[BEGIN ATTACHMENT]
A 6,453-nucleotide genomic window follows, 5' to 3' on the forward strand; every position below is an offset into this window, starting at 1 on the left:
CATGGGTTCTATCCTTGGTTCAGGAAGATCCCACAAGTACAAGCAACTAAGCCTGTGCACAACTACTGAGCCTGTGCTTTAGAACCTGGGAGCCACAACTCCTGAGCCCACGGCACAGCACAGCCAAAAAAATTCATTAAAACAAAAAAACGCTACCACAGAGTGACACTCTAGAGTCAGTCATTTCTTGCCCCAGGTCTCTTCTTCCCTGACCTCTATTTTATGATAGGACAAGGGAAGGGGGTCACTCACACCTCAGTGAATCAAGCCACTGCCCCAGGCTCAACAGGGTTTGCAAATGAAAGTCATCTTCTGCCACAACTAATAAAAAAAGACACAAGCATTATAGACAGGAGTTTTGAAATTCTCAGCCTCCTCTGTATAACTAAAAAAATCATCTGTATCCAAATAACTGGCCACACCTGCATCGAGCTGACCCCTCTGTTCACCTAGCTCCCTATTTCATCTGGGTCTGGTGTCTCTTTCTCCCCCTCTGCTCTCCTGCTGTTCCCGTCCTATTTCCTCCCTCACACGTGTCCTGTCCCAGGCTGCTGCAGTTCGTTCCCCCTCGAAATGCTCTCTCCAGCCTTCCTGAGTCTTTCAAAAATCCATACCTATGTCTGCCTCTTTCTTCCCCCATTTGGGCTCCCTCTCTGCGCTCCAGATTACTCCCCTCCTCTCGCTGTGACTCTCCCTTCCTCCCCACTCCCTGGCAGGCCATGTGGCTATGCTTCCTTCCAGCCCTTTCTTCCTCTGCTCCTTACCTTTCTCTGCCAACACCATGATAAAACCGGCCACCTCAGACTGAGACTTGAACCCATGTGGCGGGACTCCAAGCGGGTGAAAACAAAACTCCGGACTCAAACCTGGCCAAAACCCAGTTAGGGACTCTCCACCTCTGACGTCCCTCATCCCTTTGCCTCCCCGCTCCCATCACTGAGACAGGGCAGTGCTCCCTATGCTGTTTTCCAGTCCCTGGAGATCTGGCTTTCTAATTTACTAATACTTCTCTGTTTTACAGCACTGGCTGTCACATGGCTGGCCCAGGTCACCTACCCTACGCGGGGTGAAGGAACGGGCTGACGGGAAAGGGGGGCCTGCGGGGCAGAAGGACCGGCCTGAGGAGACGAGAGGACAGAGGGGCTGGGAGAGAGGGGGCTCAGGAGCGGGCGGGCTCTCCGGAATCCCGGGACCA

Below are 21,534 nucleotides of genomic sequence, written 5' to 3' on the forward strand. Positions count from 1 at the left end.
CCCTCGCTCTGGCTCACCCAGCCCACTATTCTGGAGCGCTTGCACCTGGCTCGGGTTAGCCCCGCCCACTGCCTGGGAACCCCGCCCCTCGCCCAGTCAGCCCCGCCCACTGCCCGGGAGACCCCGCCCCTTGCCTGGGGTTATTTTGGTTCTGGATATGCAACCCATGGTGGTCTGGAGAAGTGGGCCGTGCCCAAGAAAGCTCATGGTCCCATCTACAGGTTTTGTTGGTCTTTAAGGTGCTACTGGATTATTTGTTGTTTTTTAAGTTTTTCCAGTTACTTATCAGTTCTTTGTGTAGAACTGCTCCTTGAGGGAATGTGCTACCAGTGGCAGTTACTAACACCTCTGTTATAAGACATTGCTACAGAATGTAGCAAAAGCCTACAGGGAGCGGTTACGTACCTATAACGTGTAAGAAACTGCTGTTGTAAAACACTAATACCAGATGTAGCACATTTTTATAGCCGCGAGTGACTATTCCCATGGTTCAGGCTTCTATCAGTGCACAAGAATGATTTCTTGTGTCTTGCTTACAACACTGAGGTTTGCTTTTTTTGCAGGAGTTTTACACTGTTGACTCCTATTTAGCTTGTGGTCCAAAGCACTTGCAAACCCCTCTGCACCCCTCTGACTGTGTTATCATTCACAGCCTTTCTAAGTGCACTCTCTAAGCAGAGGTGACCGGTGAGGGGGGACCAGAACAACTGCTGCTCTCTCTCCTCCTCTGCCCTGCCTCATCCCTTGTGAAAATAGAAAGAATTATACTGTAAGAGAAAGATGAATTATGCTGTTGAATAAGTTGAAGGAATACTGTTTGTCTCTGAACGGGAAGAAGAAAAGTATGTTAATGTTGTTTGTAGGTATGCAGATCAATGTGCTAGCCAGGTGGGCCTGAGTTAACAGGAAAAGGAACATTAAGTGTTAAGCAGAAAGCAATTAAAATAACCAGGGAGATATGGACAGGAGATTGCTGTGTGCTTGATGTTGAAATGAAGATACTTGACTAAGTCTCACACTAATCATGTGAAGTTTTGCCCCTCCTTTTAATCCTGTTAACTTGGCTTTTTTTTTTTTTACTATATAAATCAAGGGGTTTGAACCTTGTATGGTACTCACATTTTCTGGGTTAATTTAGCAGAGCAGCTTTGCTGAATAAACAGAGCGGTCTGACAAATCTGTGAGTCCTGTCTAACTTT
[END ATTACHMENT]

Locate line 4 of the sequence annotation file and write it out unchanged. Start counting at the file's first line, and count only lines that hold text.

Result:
CCCTCGCTCTGGCTCACCCAGCCCACTATTCTGGAGCGCTTGCACCTGGCTCGGGTTAGCCCCGCCCACTGCCTGGGAACCCCGCCCCTCGCCCAGTCAGCCCCGCCCACTGCCCGGGAGACCCCGCCCCTTGCCTGGGGTTATTTTGGTTCTGGATATGCAACCCATGGTGGTCTGGAGAAGTGGGCCGTGCCCAAGAAAGCTCATGGTCCCATCTACAGGTTTTGTTGGTCTTTAAGGTGCTACTGGATTATTTGTTGTTTTTTAAGTTTTTCCAGTTACTTATCAGTTCTTTGTGTAGAACTGCTCCTTGAGGGAATGTGCTACCAGTGGCAGTTACTAACACCTCTGTTATAAGACATTGCTACAGAATGTAGCAAAAGCCTACAGGGAGCGGTTACGTACCTATAACGTGTAAGAAACTGCTGTTGTAAAACACTAATACCAGATGTAGCACATTTTTATAGCCGCGAGTGACTATTCCCATGGTTCAGGCTTCTATCAGTGCACAAGAATGATTTCTTGTGTCTTGCTTACAACACTGAGGTTTGCTTTTTTTGCAGGAGTTTTACACTGTTGACTCCTATTTAGCTTGTGGTCCAAAGCACTTGCAAACCCCTCTGCACCCCTCTGACTGTGTTATCATTCACAGCCTTTCTAAGTGCACTCTCTAAGCAGAGGTGACCGGTGAGGGGGGACCAGAACAACTGCTGCTCTCTCTCCTCCTCTGCCCTGCCTCATCCCTTGTGAAAATAGAAAGAATTATACTGTAAGAGAAAGATGAATTATGCTGTTGAATAAGTTGAAGGAATACTGTTTGTCTCTGAACGGGAAGAAGAAAAGTATGTTAATGTTGTTTGTAGGTATGCAGATCAATGTGCTAGCCAGGTGGGCCTGAGTTAACAGGAAAAGGAACATTAAGTGTTAAGCAGAAAGCAATTAAAATAACCAGGGAGATATGGACAGGAGATTGCTGTGTGCTTGATGTTGAAATGAAGATACTTGACTAAGTCTCACACTAATCATGTGAAGTTTTGCCCCTCCTTTTAATCCTGTTAACTTGGCTTTTTTTTTTTTTACTATATAAATCAAGGGGTTTGAACCTTGTATGGTACTCACATTTTCTGGGTTAATTTAGCAGAGCAGCTTTGCTGAATAAACAGAGCGGTCTGACAAATCTGTGAGTCCTGTCTAACTTT